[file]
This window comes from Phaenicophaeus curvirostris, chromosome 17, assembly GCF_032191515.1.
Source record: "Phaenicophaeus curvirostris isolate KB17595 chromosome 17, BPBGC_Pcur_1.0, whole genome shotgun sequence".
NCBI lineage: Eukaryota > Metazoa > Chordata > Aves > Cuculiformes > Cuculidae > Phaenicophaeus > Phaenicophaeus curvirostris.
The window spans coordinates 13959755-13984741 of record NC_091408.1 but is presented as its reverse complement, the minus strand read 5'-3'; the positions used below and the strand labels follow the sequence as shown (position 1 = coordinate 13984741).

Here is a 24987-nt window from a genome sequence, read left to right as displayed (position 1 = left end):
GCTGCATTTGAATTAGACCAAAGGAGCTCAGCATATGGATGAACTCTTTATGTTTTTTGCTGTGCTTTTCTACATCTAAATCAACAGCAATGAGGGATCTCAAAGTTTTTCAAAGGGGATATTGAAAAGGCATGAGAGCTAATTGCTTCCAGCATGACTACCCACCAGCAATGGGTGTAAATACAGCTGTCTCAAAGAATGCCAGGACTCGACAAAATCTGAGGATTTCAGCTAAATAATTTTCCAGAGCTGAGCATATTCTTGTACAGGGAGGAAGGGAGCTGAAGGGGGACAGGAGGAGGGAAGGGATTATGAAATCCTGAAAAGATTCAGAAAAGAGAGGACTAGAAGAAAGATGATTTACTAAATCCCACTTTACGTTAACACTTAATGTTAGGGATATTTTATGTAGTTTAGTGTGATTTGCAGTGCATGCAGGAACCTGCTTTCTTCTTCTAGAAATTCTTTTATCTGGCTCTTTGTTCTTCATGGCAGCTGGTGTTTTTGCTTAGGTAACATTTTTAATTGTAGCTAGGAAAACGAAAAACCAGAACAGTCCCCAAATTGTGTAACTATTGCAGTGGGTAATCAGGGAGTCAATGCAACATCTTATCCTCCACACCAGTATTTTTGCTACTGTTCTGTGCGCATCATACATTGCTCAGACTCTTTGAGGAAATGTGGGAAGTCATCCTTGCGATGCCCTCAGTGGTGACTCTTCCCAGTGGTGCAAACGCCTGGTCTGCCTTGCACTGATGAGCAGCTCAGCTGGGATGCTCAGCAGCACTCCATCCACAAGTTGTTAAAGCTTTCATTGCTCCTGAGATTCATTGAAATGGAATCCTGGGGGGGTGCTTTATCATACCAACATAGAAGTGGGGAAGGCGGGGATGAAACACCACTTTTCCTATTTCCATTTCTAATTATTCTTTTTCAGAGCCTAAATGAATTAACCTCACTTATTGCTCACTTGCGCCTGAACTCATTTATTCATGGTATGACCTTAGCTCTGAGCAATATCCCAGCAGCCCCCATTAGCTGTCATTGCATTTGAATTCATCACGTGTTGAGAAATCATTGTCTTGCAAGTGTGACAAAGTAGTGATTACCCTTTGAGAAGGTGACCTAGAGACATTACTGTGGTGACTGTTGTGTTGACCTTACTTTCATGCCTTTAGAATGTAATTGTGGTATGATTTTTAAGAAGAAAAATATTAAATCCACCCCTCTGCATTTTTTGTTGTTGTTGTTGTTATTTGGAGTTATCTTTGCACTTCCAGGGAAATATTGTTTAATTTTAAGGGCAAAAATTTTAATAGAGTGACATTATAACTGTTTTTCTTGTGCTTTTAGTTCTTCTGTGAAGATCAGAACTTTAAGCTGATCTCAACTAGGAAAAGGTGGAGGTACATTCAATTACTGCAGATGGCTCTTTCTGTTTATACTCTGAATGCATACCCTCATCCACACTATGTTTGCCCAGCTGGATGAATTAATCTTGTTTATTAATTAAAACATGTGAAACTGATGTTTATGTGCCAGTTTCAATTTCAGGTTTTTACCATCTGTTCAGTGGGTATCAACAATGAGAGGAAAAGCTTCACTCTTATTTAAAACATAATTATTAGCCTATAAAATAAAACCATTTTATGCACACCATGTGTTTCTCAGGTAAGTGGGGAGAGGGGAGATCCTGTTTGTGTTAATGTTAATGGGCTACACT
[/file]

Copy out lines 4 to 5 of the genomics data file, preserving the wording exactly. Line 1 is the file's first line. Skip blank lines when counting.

The window spans coordinates 13959755-13984741 of record NC_091408.1 but is presented as its reverse complement, the minus strand read 5'-3'; the positions used below and the strand labels follow the sequence as shown (position 1 = coordinate 13984741).

Here is a 24987-nt window from a genome sequence, read left to right as displayed (position 1 = left end):